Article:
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Golden Palace is New Hong Kong Tourist Attraction

Hong Kong's newest tourist attraction is the so-called "Gold Palace" - a showroom where all furniture and fittings are made from gold or covered with gold. It is the fulfillment of a dream for an entrepreneur who came to Hong Kong as a poor, illegal immigrant three decades ago. Claudia Blume reports from VOA's Asia News Center in Hong Kong.

It all began with a golden toilet.

In 2001, Hong Kong jeweler Lam Sai-wing built the world's most expensive bathroom - complete with a toilet and bidet, a washing basin, toilet brushes and toilet paper holders, all made from solid gold. He had dreamed of building the luxurious amenities ever since growing up in a poor family in southern China's Guangdong province. Lam says he was inspired by a collection of Lenin's speeches, which he read during the Cultural Revolution.

Lam says that Lenin said after the victory of socialism, the best way to use gold would be to build golden toilets.

Instead of waiting for the victory of socialism, Lam came to Hong Kong in 1977 as an illegal immigrant to make his fortune. Starting out as grocery shop assistant, he soon built up a successful gold and jewelry retail business that today includes more than 100 shops in China and Hong Kong.

The latest venture by the man with the Midas touch (someone who can turn ordinary things into money or gold) is the construction of an entire apartment made from gold, which includes the famous toilet. Dubbed the Gold Palace, the more than 600-square-meter showroom includes a bed, a dining table, sofas, a desk and even a horse carriage - all of gold. Two-and-a half tons of gold were used for the construction of the room, which is worth about $60 million.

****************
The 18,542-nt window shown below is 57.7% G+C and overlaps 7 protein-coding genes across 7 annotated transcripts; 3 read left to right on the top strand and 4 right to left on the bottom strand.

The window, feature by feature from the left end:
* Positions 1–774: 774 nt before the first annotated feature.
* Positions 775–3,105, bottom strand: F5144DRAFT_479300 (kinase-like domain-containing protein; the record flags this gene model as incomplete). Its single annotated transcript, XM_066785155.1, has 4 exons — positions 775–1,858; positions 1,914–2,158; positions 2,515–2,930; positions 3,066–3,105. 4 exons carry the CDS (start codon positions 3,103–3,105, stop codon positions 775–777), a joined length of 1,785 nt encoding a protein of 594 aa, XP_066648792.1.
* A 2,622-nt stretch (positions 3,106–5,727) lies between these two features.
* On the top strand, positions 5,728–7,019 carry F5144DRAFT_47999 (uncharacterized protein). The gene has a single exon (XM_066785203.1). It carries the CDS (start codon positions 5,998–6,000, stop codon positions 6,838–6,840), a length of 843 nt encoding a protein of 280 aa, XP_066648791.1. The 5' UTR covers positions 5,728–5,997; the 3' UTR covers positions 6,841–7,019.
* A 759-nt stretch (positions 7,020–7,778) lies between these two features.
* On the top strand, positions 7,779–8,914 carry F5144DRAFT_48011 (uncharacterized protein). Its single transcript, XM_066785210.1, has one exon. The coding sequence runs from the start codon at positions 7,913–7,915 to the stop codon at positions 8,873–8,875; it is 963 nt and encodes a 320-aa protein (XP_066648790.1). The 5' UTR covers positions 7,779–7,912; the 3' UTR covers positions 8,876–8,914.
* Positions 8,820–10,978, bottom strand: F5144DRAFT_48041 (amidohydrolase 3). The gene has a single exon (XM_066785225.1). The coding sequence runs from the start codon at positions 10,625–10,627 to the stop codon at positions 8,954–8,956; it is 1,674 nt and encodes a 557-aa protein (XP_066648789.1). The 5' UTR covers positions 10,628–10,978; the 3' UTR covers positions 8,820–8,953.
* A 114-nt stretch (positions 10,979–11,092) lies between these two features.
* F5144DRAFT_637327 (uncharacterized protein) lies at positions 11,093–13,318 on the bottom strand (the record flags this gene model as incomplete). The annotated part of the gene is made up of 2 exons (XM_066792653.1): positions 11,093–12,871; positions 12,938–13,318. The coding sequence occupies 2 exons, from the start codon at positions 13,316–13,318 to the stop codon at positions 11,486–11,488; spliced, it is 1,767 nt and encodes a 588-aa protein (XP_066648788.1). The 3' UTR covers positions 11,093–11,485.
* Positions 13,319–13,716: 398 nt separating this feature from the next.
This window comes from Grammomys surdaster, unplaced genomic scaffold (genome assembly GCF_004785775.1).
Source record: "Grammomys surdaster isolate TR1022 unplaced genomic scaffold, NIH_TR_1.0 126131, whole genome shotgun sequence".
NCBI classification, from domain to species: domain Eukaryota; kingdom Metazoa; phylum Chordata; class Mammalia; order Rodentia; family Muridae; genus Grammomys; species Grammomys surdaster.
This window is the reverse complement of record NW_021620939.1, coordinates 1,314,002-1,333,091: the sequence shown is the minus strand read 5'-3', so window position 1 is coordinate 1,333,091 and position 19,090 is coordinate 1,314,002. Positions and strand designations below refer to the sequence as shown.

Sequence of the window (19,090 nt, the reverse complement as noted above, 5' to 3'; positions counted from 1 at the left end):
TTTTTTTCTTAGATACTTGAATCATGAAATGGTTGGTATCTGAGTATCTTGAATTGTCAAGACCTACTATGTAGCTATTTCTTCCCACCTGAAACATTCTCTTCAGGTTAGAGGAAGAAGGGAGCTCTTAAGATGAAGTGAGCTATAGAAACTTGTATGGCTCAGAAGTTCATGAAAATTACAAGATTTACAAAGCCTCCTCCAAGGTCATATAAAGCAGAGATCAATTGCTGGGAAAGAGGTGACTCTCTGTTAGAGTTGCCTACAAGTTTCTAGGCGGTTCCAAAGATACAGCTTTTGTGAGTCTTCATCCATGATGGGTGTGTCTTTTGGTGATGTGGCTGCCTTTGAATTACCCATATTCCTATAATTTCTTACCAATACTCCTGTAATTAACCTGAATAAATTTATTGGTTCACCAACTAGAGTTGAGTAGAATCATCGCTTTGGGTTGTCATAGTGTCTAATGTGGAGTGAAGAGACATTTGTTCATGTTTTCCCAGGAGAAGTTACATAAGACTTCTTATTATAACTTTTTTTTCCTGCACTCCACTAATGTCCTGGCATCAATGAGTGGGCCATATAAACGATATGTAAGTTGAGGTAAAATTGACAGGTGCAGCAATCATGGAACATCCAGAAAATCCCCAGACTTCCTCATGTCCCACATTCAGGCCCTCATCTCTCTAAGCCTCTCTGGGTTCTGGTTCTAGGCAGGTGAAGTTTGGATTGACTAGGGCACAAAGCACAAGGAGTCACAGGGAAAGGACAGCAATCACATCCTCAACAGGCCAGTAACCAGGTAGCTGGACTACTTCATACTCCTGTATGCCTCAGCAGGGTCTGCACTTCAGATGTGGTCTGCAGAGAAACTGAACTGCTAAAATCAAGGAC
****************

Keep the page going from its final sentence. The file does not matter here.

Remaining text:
Some people may think the room, styled like a European palace, is too flashy. But the display is popular with tourists.

This visitor from South Korea says she has traveled to many places but has never seen anything as beautiful as this.

Ava Ho, assistant communications manager for Lam's Hang Fung group, says some tourists even dress up for the visit.

"We find some would dress up like a princess - maybe they dream of a palace like this," she said.

Since it opened in September, the gold palace has become a fixture on tourist itineraries. Up to 3,000 visitors come every day to snap pictures of each other sitting on the golden bed, at the desk or in the carriage. Only the use of the golden toilet is off-limits - there is no golden door to give the visitors privacy.